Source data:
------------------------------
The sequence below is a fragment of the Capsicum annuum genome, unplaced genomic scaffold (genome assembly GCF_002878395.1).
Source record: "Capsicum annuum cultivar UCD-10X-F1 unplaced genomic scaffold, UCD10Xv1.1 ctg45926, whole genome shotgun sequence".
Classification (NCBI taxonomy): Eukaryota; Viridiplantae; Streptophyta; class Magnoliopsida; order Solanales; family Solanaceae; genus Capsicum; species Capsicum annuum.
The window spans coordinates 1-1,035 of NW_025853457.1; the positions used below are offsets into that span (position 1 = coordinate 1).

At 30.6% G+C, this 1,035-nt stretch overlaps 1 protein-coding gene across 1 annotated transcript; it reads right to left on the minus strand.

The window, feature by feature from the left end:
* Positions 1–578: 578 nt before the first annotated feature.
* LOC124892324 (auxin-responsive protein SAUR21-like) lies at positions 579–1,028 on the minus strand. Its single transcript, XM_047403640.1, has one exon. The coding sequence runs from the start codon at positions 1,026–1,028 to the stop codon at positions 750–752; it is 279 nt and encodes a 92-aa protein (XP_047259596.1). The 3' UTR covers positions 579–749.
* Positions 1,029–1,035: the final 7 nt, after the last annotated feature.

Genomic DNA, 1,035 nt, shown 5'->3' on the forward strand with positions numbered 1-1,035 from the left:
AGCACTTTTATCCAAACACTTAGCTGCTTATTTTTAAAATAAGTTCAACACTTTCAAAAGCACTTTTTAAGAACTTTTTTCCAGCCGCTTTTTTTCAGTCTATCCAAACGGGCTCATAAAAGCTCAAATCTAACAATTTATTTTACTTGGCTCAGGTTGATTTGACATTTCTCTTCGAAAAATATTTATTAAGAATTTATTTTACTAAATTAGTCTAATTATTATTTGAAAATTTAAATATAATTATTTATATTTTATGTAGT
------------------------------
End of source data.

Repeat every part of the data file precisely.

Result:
The sequence below is a fragment of the Capsicum annuum genome, unplaced genomic scaffold (genome assembly GCF_002878395.1).
Source record: "Capsicum annuum cultivar UCD-10X-F1 unplaced genomic scaffold, UCD10Xv1.1 ctg45926, whole genome shotgun sequence".
Classification (NCBI taxonomy): Eukaryota; Viridiplantae; Streptophyta; class Magnoliopsida; order Solanales; family Solanaceae; genus Capsicum; species Capsicum annuum.
The window spans coordinates 1-1,035 of NW_025853457.1; the positions used below are offsets into that span (position 1 = coordinate 1).

At 30.6% G+C, this 1,035-nt stretch overlaps 1 protein-coding gene across 1 annotated transcript; it reads right to left on the minus strand.

The window, feature by feature from the left end:
* Positions 1–578: 578 nt before the first annotated feature.
* LOC124892324 (auxin-responsive protein SAUR21-like) lies at positions 579–1,028 on the minus strand. Its single transcript, XM_047403640.1, has one exon. The coding sequence runs from the start codon at positions 1,026–1,028 to the stop codon at positions 750–752; it is 279 nt and encodes a 92-aa protein (XP_047259596.1). The 3' UTR covers positions 579–749.
* Positions 1,029–1,035: the final 7 nt, after the last annotated feature.

Genomic DNA, 1,035 nt, shown 5'->3' on the forward strand with positions numbered 1-1,035 from the left:
AGCACTTTTATCCAAACACTTAGCTGCTTATTTTTAAAATAAGTTCAACACTTTCAAAAGCACTTTTTAAGAACTTTTTTCCAGCCGCTTTTTTTCAGTCTATCCAAACGGGCTCATAAAAGCTCAAATCTAACAATTTATTTTACTTGGCTCAGGTTGATTTGACATTTCTCTTCGAAAAATATTTATTAAGAATTTATTTTACTAAATTAGTCTAATTATTATTTGAAAATTTAAATATAATTATTTATATTTTATGTAGT